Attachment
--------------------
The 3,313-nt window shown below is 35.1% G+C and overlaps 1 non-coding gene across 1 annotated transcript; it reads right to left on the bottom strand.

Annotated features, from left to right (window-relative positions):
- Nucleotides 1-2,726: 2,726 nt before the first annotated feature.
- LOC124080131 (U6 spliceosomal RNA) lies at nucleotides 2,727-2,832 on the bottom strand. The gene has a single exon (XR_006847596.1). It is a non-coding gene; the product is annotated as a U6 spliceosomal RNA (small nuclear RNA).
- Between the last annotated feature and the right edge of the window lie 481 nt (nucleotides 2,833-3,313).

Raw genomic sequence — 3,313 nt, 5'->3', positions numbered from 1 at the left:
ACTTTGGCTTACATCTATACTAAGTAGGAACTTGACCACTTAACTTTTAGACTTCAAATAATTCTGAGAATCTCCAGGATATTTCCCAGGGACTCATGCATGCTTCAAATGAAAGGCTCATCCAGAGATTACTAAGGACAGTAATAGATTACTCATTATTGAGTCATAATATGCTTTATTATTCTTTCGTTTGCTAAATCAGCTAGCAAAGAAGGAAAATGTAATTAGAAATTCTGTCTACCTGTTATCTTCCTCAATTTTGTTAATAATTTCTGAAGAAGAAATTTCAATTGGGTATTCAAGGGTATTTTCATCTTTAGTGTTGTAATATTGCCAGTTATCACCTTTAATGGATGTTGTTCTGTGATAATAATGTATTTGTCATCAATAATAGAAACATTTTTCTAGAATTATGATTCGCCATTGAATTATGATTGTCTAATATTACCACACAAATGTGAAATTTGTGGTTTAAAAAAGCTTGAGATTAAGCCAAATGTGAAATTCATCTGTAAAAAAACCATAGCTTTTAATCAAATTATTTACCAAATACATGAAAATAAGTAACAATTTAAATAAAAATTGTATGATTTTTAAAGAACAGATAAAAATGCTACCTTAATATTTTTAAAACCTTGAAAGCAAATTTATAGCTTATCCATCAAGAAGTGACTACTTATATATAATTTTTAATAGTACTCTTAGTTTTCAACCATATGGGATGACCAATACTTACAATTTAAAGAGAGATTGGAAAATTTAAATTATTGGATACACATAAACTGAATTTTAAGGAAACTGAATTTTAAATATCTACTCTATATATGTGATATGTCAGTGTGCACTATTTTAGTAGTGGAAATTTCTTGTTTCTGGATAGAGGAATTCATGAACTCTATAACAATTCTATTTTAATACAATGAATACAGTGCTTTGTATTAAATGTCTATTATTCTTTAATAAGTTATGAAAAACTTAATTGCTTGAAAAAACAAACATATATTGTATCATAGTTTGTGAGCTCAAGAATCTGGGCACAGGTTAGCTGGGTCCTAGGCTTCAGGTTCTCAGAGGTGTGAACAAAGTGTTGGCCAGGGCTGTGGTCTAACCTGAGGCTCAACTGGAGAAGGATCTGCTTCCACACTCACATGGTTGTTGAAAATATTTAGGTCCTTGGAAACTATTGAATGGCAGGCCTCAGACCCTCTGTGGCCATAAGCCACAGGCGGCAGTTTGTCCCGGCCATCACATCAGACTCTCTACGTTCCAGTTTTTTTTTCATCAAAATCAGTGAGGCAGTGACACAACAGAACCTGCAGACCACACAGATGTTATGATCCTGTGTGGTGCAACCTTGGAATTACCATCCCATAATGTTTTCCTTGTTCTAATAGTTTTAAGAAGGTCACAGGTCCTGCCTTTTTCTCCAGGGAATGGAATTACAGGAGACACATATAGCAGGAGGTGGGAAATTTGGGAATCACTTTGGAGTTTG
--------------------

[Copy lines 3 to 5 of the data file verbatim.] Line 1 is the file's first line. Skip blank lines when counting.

- Nucleotides 1-2,726: 2,726 nt before the first annotated feature.
- LOC124080131 (U6 spliceosomal RNA) lies at nucleotides 2,727-2,832 on the bottom strand. The gene has a single exon (XR_006847596.1). It is a non-coding gene; the product is annotated as a U6 spliceosomal RNA (small nuclear RNA).
- Between the last annotated feature and the right edge of the window lie 481 nt (nucleotides 2,833-3,313).